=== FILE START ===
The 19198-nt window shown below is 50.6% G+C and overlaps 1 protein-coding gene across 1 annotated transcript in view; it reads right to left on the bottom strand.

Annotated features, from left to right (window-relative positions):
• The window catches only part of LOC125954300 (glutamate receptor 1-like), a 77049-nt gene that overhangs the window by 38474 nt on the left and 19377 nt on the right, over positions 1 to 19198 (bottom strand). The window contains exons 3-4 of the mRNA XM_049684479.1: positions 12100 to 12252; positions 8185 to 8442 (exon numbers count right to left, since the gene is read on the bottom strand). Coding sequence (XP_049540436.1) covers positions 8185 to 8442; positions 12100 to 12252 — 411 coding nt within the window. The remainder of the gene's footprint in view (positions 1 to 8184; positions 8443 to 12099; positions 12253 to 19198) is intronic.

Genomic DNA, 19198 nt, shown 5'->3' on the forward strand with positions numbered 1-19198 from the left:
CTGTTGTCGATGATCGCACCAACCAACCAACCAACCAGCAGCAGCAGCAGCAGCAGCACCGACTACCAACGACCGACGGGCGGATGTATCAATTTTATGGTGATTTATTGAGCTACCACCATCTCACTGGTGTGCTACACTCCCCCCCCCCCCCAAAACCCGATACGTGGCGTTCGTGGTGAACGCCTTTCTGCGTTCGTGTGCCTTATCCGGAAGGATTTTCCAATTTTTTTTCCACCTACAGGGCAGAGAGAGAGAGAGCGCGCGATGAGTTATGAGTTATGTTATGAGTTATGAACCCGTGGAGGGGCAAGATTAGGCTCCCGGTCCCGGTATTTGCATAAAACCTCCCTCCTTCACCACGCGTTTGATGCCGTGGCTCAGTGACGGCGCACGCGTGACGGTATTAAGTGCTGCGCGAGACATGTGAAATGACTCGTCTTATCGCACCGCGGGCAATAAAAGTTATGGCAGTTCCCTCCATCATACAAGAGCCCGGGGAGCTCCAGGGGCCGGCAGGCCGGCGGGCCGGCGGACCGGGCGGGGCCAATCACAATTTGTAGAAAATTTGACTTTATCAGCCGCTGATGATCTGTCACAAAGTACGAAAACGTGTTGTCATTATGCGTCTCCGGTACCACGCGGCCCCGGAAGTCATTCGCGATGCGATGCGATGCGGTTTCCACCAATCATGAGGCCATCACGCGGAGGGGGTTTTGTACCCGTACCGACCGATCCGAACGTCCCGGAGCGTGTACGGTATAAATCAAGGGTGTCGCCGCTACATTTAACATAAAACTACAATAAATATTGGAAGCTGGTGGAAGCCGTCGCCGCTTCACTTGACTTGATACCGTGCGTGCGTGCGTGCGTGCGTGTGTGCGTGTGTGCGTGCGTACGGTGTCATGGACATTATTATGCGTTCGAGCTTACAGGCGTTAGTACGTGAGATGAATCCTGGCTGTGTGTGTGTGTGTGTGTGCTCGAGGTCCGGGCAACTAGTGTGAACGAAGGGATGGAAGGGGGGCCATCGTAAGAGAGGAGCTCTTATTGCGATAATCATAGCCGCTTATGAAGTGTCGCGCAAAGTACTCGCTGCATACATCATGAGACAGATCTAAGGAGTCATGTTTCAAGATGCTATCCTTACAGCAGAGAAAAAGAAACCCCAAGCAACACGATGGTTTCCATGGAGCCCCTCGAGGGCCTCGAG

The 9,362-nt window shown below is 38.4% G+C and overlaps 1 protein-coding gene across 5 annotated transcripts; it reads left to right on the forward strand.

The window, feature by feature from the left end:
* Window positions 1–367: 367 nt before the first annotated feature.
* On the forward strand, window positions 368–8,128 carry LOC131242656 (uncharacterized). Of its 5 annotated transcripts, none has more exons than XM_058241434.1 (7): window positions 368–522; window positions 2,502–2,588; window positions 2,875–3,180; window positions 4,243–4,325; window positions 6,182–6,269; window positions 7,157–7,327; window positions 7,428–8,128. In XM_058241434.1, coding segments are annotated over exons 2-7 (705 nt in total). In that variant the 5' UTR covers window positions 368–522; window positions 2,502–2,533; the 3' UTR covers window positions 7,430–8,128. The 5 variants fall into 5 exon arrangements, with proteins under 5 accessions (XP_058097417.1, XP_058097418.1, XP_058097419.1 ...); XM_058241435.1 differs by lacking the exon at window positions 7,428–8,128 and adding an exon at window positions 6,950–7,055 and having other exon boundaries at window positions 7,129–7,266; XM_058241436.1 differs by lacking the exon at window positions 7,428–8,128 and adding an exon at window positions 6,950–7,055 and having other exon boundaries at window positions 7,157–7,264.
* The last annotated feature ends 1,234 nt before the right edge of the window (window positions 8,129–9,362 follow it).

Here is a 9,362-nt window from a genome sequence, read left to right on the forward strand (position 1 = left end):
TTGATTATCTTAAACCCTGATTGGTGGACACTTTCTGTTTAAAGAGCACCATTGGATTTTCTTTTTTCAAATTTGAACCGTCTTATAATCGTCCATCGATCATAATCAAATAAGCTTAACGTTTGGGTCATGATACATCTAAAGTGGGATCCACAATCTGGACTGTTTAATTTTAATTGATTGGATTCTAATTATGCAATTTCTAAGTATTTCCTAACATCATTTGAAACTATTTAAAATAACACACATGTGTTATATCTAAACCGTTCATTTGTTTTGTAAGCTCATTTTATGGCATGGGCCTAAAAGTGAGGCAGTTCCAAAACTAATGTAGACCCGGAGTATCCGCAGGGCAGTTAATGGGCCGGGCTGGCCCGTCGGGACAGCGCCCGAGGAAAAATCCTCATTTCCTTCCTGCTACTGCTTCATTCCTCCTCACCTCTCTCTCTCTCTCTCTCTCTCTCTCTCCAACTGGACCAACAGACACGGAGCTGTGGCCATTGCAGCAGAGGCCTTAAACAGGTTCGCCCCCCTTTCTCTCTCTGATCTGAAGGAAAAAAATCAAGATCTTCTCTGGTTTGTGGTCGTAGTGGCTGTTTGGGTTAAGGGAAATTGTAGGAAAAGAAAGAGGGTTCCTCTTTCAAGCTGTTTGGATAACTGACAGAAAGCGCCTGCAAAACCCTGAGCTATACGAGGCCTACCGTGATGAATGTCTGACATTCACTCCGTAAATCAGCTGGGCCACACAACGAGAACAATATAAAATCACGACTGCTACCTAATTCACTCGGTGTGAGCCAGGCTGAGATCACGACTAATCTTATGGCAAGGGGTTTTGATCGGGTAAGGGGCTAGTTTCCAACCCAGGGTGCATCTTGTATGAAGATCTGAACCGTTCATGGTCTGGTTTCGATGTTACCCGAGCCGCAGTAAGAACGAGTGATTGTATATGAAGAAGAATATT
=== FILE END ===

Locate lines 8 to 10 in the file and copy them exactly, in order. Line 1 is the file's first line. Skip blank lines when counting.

* Window positions 1–367: 367 nt before the first annotated feature.
* On the forward strand, window positions 368–8,128 carry LOC131242656 (uncharacterized). Of its 5 annotated transcripts, none has more exons than XM_058241434.1 (7): window positions 368–522; window positions 2,502–2,588; window positions 2,875–3,180; window positions 4,243–4,325; window positions 6,182–6,269; window positions 7,157–7,327; window positions 7,428–8,128. In XM_058241434.1, coding segments are annotated over exons 2-7 (705 nt in total). In that variant the 5' UTR covers window positions 368–522; window positions 2,502–2,533; the 3' UTR covers window positions 7,430–8,128. The 5 variants fall into 5 exon arrangements, with proteins under 5 accessions (XP_058097417.1, XP_058097418.1, XP_058097419.1 ...); XM_058241435.1 differs by lacking the exon at window positions 7,428–8,128 and adding an exon at window positions 6,950–7,055 and having other exon boundaries at window positions 7,129–7,266; XM_058241436.1 differs by lacking the exon at window positions 7,428–8,128 and adding an exon at window positions 6,950–7,055 and having other exon boundaries at window positions 7,157–7,264.
* The last annotated feature ends 1,234 nt before the right edge of the window (window positions 8,129–9,362 follow it).